From the reviews: “More comets were found between 2000 and 2008 … . Four well known comets are then discussed in some detail before moving on to observing with the unaided eye, binoculars, small telescopes and, finally, with large scopes. If you enjoy lots of information, good illustrations and some maths, this is for you.” (Steve Richards, Sky at Night Magazine, April, 2011) “The remarkable space probes to several comets, including Halley, have rewarded observers with a deeper understanding of the nature of comets and their relationship to asteroids. … it will surely encourage amateur astronomers to consider taking up the challenge. This book is valuable not only for those who plan to study comets, but also for anyone who simply enjoys looking at these cosmic spectaculars. Summing Up: Highly recommended. Lower-division undergraduates and general audiences.” (D. E. Hogg, Choice, Vol. 48 (8), April, 2011) “Richard Schmude’s passion … brings to the table a book that covers almost every point in the comet observer’s arsenal. … he deftly moves into a review of the laws of orbital mechanics, without diving too deeply into the mathematics, and in a way that everyone should easily grasp. … This book is satisfying in many ways, filling in gaps in my knowledge in a way that kept me reading, despite the plethora of equations and values … . A recommended read indeed … .” (Nick Howes, Astronomy Now, April, 2011) “The book is full of useful and helpful material. The content is well organized, and covers much technical background about comets at a scientific level, including equations. The author is an experienced observer and has included lots of tips on how to make and improve observations, such as resting your elbows on your car roof when observing with larger-aperture binoculars.” (Jonathan Shanklin, The Observatory, Vol. 131 (1222), June, 2011)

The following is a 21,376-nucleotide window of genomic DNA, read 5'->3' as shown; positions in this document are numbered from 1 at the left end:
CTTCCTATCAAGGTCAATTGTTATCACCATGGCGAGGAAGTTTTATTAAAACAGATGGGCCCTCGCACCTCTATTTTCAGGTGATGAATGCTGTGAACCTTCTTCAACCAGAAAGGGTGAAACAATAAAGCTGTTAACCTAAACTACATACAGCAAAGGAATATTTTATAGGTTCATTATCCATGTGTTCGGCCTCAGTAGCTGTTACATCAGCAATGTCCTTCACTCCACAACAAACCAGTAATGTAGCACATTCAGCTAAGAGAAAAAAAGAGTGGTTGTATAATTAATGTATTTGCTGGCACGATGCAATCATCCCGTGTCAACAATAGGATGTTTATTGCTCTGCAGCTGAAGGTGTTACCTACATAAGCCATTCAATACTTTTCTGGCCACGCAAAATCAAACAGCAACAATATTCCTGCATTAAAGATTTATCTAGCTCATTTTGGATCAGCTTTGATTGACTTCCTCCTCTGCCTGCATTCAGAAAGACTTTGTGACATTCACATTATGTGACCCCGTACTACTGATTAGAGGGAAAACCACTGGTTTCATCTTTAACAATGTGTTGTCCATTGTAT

From the Back Cover
Comets have inspired wonder, excitement and even fear ever since they were first observed. They contain material from early in the life of the Solar System, held in deep-freeze. This makes them key in our understanding of the formation and evolution of many Solar System bodies. Recent ground- and space-based observations have changed much in our understanding of comets. Comets and How to Observe Them gives a summary of our current knowledge and describes how amateur astronomers can contribute to the body of scientific knowledge of comets. This book contains many practical examples of how to construct comet light-curves, measure how fast a comet’s coma expands, and determine the rotation period of the nucleus. All these examples are illustrated with drawings and photographs.